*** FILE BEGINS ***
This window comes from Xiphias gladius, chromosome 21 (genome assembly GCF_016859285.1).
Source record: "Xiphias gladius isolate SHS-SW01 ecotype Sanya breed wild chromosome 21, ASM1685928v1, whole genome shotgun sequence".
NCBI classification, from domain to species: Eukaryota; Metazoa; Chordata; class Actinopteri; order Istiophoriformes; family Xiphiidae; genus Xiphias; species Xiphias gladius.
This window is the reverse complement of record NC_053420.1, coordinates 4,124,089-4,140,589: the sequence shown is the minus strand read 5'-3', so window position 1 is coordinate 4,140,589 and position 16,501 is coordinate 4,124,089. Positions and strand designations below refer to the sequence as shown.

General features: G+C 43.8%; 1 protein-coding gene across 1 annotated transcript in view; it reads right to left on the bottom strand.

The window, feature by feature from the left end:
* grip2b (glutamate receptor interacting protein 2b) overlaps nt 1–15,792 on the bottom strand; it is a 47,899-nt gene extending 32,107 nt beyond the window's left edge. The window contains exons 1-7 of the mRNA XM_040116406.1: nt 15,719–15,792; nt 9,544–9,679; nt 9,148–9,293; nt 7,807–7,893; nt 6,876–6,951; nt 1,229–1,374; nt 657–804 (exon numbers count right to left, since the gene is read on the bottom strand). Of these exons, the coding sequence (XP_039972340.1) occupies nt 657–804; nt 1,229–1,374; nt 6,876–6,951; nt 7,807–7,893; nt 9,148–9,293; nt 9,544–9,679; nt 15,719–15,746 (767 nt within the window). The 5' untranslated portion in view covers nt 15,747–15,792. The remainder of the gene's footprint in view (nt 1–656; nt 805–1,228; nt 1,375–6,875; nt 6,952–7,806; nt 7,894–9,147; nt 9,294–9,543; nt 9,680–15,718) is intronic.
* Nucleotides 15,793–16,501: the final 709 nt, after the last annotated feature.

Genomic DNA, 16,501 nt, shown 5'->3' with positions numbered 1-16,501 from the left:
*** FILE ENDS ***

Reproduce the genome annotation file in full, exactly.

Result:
This window comes from Xiphias gladius, chromosome 21 (genome assembly GCF_016859285.1).
Source record: "Xiphias gladius isolate SHS-SW01 ecotype Sanya breed wild chromosome 21, ASM1685928v1, whole genome shotgun sequence".
NCBI classification, from domain to species: Eukaryota; Metazoa; Chordata; class Actinopteri; order Istiophoriformes; family Xiphiidae; genus Xiphias; species Xiphias gladius.
This window is the reverse complement of record NC_053420.1, coordinates 4,124,089-4,140,589: the sequence shown is the minus strand read 5'-3', so window position 1 is coordinate 4,140,589 and position 16,501 is coordinate 4,124,089. Positions and strand designations below refer to the sequence as shown.

General features: G+C 43.8%; 1 protein-coding gene across 1 annotated transcript in view; it reads right to left on the bottom strand.

The window, feature by feature from the left end:
* grip2b (glutamate receptor interacting protein 2b) overlaps nt 1–15,792 on the bottom strand; it is a 47,899-nt gene extending 32,107 nt beyond the window's left edge. The window contains exons 1-7 of the mRNA XM_040116406.1: nt 15,719–15,792; nt 9,544–9,679; nt 9,148–9,293; nt 7,807–7,893; nt 6,876–6,951; nt 1,229–1,374; nt 657–804 (exon numbers count right to left, since the gene is read on the bottom strand). Of these exons, the coding sequence (XP_039972340.1) occupies nt 657–804; nt 1,229–1,374; nt 6,876–6,951; nt 7,807–7,893; nt 9,148–9,293; nt 9,544–9,679; nt 15,719–15,746 (767 nt within the window). The 5' untranslated portion in view covers nt 15,747–15,792. The remainder of the gene's footprint in view (nt 1–656; nt 805–1,228; nt 1,375–6,875; nt 6,952–7,806; nt 7,894–9,147; nt 9,294–9,543; nt 9,680–15,718) is intronic.
* Nucleotides 15,793–16,501: the final 709 nt, after the last annotated feature.

Genomic DNA, 16,501 nt, shown 5'->3' with positions numbered 1-16,501 from the left: